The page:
- The words both you and others chose to describe you point to your Public Self
- The words you did not choose but they did and surprise you point to your Blind Self
- The words you chose but they did not and are surprised at point to your Hidden Self
- Words that neither of you chose but that interest you point to your Undiscovered Self
With this simple exercise, you can learn a lot about yourself and how others see you as well.
Importance Of The Johari Window Model
If you are like many people we have encountered along the way, you may be wondering why the Johari Window is so important within business settings and other group situations.
In our experiences, we have been able to pinpoint many key reasons why Johari can make such dramatic differences within groups.
For starters, the disclosure and feedback generated from group discussions ultimately leads to the group being able to find a rationale and justification for why a person has exhibited certain behaviors or feelings related to various situations.
In addition, the self-awareness you gain as an individual and as a group member leads to you having more confidence in yourself and your other team members.
Third, as the team improves their effective communication skills, the company as a whole runs smoother and more efficient.
Finally, being able to uncover hidden areas that may have held you back for many years can unleash tremendous abilities you never thought possible.
Thus leading to greater team harmony and effectiveness no matter the situation.
Johari And Situational Leadership
Though used in many different large settings, you will most often find the Johari Window used in employment situations in an effort to help improve situational leadership.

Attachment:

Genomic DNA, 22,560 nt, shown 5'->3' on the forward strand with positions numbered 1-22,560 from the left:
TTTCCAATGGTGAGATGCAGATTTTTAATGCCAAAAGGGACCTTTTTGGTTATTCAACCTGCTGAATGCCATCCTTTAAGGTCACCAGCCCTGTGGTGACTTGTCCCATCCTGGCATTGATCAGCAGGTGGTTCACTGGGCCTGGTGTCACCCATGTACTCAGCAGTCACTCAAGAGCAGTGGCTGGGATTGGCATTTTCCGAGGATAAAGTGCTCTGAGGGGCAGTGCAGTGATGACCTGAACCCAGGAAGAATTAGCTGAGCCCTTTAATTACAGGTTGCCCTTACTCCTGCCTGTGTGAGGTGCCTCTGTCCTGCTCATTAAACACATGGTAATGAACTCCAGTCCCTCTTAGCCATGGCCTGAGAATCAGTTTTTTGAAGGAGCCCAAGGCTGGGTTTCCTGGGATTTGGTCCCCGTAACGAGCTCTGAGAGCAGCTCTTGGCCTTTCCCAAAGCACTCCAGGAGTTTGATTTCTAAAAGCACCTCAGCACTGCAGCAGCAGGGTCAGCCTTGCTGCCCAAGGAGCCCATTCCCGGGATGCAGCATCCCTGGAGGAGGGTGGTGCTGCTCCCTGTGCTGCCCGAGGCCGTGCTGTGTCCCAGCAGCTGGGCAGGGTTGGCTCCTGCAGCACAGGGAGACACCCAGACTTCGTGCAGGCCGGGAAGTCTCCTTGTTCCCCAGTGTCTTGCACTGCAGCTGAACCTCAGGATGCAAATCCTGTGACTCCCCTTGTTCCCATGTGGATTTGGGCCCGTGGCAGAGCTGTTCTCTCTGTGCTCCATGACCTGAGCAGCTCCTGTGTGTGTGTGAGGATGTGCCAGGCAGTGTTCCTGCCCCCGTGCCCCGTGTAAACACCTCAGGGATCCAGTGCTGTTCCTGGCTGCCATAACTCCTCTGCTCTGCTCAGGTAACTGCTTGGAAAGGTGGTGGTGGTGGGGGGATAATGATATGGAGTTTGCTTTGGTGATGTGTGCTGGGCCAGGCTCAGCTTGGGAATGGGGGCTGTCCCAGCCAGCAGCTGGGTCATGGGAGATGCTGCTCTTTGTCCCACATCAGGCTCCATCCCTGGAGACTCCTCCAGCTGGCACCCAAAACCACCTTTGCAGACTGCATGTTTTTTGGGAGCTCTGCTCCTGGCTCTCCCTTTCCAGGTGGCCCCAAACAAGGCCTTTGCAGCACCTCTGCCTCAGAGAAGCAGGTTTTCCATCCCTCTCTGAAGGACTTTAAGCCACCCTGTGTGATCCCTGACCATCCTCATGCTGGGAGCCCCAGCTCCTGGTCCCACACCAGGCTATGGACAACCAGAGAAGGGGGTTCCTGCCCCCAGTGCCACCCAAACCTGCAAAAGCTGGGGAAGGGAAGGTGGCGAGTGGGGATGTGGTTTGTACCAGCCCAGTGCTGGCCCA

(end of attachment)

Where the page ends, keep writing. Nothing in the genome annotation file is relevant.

Viewed as a key aspect of success in team projects, situational leadership is based on the concept of each individual group member being able to take charge of the project at any given time.
By using Johari to encourage disclosure and feedback, the essential element of trust begins to form among all group members.
Once this takes place, it then becomes far easier for you to place your trust in a fellow member.
As this spreads throughout your group, the result is success that can be built upon time and time again.
Considered a powerful method to increase human interaction and allow us to understand one another, the Johari Window Model can empower individuals and groups in numerous ways.
If you feel as if you and your team in an employment or other situation could benefit from increased trust and understanding, we highly recommend using the Johari Window.
Jon Dulin is the passionate leader of Unfinished Success, a personal development website that inspires people to take control of their own lives and reach their full potential. His commitment to helping others achieve greatness shines through in everything he does. He’s an unstoppable force with lots of wisdom, creativity, and enthusiasm – all focused on helping others build a better future. Jon enjoys writing articles about productivity, goal setting, self-development, and mindset. He also uses quotes and affirmations to help motivate and inspire himself. You can learn more about him on his About page.